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Discussion Starter · #1 ·
Sometimes people ask about a #3 barrel on a Swede, don't sell them short. This elm stocked 1915 m96b has what I would call a dark bore, probably the worst one of my m96s yet it never ceases to amaze me. For this reason it is perhaps my favorite shooter. Here's a ten shot group at 100 yds. The 10 ring is a 3" across. My load was 44 grains of IMR7828 using 142 grain MKs. Not bad for a near sighted old fart.

Don't sell a threaded barrel short either.

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I wonder how that #3 barrel would group at 600m? Fine looking Swede BTW. Love the look of elm stocks in good sunlight. Haven't had a nice warm sunny day to shoot here since last year. Way last year btw.
If you can see rifling in the barrel, so can the bullet. It's erosion in the grooves that allows blowby. The way around this is a flat base bullet. A full metal jacket has an exposed core where the jacket ends, and gas pressure can open up the base of the jacket to the limits of the lands' depth. The Norma Alaska 156 gr RN bullet does not have an exposed base, but the jacket has a concave base contour that may also expand to seal in the bore. I can't prove this since none of my Swede's have less than #1 bores.

Corrected: grooves vice lands. Never post before 2nd cup of coffee!
 

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Agree on the #3 barrel for a Swede, first military surplus rifle I got to shoot was M-38 with the disc marked for both #2 & #3, of course I had no idea what it meant at the time. The bore looked great to me, rest of the rifle a bit worn but matching. It is among my top three in accuracy and has made more trips to the range than any other rifle. I learned to shoot accurately with this gun. I now bears my own set of scratches and dents from so many outings. My thanks to all the experts on this forum, learning the details and history of the Swedish rifles is appreciated.
Also agree, Great shooting.
 

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Sheepdawg,

From your description of the bore, "has wha. I believe that it is well past a #3t I would call a dark bore", I doubt your bore is a #3. I suspect that it is well past a #3 and if in Swedish military service the barrel would be replaced.

The bore disks on these rifles can not be relied on to tell us the bore condition unless the rifle in question was sold from military stores and imported to this country immediately without being fired and then sold from importer to dealer to you. Any use between the last inspection and your receipt negates the potential for the disk to accurately reflect bore condition. Before your acquisition a previous owner may have pot thousands of rounds through the rifle. Or a previous owner may have shot a couple of round of corrosive ammo and never cleaned the rifle. The stock disk may be one that a previous owner popped in your rifle. There is just no way to know what has happened to your rifle between the last military armory inspection and your possession so the disk can not be relied on to accurately reflect the bore condition. Personal inspection is the only way to determine if the bore is acceptable to you.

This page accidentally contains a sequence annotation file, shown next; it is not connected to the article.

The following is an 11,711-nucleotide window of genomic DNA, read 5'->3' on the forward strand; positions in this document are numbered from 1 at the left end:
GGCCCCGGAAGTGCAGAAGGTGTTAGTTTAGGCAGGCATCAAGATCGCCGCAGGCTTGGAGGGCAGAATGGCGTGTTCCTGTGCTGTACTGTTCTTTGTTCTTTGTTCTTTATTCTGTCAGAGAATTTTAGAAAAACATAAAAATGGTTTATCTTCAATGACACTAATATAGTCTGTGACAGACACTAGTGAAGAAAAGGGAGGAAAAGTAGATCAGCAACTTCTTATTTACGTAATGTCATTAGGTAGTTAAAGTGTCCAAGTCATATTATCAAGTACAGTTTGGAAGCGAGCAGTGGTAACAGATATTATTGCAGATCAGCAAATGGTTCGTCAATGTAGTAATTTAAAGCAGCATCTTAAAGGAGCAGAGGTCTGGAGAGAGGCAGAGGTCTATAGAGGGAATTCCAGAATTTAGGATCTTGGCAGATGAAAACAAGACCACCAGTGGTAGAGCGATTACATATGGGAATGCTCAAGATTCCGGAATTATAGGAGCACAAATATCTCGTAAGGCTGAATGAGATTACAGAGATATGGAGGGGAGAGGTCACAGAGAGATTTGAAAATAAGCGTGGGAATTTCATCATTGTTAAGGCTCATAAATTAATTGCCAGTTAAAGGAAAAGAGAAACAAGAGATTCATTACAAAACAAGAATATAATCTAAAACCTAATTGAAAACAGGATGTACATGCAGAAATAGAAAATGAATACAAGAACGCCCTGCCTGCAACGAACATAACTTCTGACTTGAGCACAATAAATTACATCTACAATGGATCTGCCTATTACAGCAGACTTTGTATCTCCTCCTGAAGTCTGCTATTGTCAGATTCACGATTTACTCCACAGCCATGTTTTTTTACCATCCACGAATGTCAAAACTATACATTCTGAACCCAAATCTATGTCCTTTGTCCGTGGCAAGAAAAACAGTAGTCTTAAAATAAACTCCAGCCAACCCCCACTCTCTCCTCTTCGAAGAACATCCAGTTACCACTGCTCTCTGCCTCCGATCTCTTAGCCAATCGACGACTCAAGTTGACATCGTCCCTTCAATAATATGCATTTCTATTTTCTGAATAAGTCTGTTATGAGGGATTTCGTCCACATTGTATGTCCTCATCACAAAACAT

If a rifle has a dark bore or frosted bore or even some pitting it may still shoot just fine if the bore has a good crown and strong rifling. Dark bores, frosted bores and pitting only lead to quicker fouling.

Vlad
 

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Discussion Starter · #9 ·
Sheepdawg,

From your description of the bore, "has wha. I believe that it is well past a #3t I would call a dark bore", I doubt your bore is a #3. I suspect that it is well past a #3 and if in Swedish military service the barrel would be replaced.

The bore disks on these rifles can not be relied on to tell us the bore condition unless the rifle in question was sold from military stores and imported to this country immediately without being fired and then sold from importer to dealer to you. Any use between the last inspection and your receipt negates the potential for the disk to accurately reflect bore condition. Before your acquisition a previous owner may have pot thousands of rounds through the rifle. Or a previous owner may have shot a couple of round of corrosive ammo and never cleaned the rifle. The stock disk may be one that a previous owner popped in your rifle. There is just no way to know what has happened to your rifle between the last military armory inspection and your possession so the disk can not be relied on to accurately reflect the bore condition. Personal inspection is the only way to determine if the bore is acceptable to you.

If a rifle has a dark bore or frosted bore or even some pitting it may still shoot just fine if the bore has a good crown and strong rifling. Dark bores, frosted bores and pitting only lead to quicker fouling.

Vlad
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Granted the disk is not a reliable way of grading a Swedish Mauser bore and after cleaning this one up today I can tell you it is really quite shiny. It just doesn't compare with others in my collection. I have an m41/B with no arrow pointing to a number in that part of the disk pie and a light through it will blind you. The reason for this thread is we get the question asked by the newer collectors about barrels graded as a #3 and I'm here to tell you the Swedish armorers were very picky in grading, if you like the rifle grab it, a #3 bore is really quite good. Nevertheless with bore disks it's caveat emptor. A look at the bore is the only reliable way to judge it. I have bores that look better that will not out shoot this rifle. I truly believe this one is capable of m.o.a. if the guy pulling the trigger could do his job, it's come very, very close.
 
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